Dr. Manal Faham runs a busy neurology practice in Dubai. She’s been working in the Gulf States for almost 30 years. But as she watched the tragic war unfold in her native Syria, she took leave from her practice to join doctors working to save the sick and wounded.
“I went to Damascus and found doctors volunteering with the Red Crescent,” she explains. Local people were forming new groups as well, including one that Dr. Manal co-founded. “Our volunteers were just medical students, but they had to save lives. Most of the injuries we saw were to the head and spine. The hardest times? Making the decision to amputate a patient’s limb.”
The group became known as Al Seeraj ("the lantern" in Arabic) for Development and Health Care, named in honor of a colleague captured by the Syrian government in 2012. No one has heard from him since.
“Dr. Seeraj was the first doctor who worked with us,” says Dr. Manal. “I will never forget helping him perform a surgery via Skype. He had to operate in a farmer’s house. People were too scared to go to the hospital; both the injured and the doctor could be .”
Air strikes and artillery have hit hundreds of medical facilities since the start of the war. Surviving doctors and nurses often lack the training and experience to deal with the catastrophic war injuries. But they press on.
“Security issues are really hard in Syria. Many people have been killed. We lost a lot of people. This caused us a lot of pain, but people still want to help, no matter what the risk.”
People still want to help, no matter what the risk.
Despite their losses, Dr. Manal and her colleagues brave the violence to continue their work, bolstered by funding and staff support from the International Rescue Committee.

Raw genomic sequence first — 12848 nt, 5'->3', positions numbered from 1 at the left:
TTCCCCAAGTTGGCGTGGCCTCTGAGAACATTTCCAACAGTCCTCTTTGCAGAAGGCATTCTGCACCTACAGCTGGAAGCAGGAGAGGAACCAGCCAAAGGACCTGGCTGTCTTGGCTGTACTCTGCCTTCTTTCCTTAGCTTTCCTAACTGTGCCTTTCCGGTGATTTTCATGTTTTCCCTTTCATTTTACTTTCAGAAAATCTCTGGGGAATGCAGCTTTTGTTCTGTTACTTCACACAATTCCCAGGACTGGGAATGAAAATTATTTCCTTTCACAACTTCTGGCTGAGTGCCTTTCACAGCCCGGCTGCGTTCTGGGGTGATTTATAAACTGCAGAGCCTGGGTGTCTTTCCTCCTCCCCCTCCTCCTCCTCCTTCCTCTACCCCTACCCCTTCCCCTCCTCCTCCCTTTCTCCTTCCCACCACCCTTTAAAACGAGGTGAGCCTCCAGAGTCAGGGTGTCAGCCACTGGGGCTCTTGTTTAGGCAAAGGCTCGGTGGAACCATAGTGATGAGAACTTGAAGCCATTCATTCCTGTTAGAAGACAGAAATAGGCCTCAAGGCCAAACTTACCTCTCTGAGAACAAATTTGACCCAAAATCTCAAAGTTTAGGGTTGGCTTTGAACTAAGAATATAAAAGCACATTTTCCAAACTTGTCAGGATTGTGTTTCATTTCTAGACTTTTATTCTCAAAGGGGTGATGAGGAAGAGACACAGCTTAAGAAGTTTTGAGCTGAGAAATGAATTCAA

“We need to increase our capacity, our staff and our tools,” says Dr. Manal. “The IRC gives us the chance to do that. They care about a Syrian NGO (non-governmental organization), born in the middle of crisis. Working with them helps me understand the real meaning of humanitarian work.”
Recently, in conjunction with the IRC, Al Seeraj performed an assessment to support their mission—strengthening Syrian clinics and hospitals—and take on the newer challenge of keeping besieged communities alive.
Survival under siege
In 2012, towns across Syria came under siege, leaving residents struggling to feed their families and go about their daily lives.
“No aid was coming in, and no civilians were allowed out,” says Dr. Manal. “People living under siege needed ways to survive.”
Al Seeraj started an agriculture program to provide food and income in eastern Ghouta, near Damascus. Once home to over one million people, the town is now a living nightmare for the 400,000 who remain.
No aid was coming in, and no civilians were allowed out.
Al Seeraj helps 1,300 farmers whose businesses have been crippled by the siege to plant their land again with distributions of seeds, fuel, and money to rent farm equipment. Syrian farmers continue to grow wheat and vegetables, then sell their harvest in the local market, making enough money to begin another planting.
Dr. Manal is adamant that eastern Ghouta can survive with the right help.
“We have everything we need [for successful farming] in Syria. This is in our hands. We have skilled people and [arable] land to keep besieged communities alive.”
Preparing for what comes next
As the Syrian conflict stretches into its sixth year, Dr. Manal muses about Al Seeraj’s beginnings, and Syria’s future:
“In Syria, five years ago, there was almost a complete absence of local aid groups. We didn’t think that we would become a formal organization. Now, many people are active, mainly in besieged and hard-to-reach areas, because lives depend on it. Al Seeraj needs to be part of that and teach others.”
The IRC has pledged to support Al Seeraj’s efforts to build on their current programs and grow their leadership role.
“We are thinking about the next era,” says Dr. Manal. “We don’t want to be an organization that is only alive in the fire; we want to be alive in the cease fire, and in the future. Something new is coming. What do we need to do to be ready?”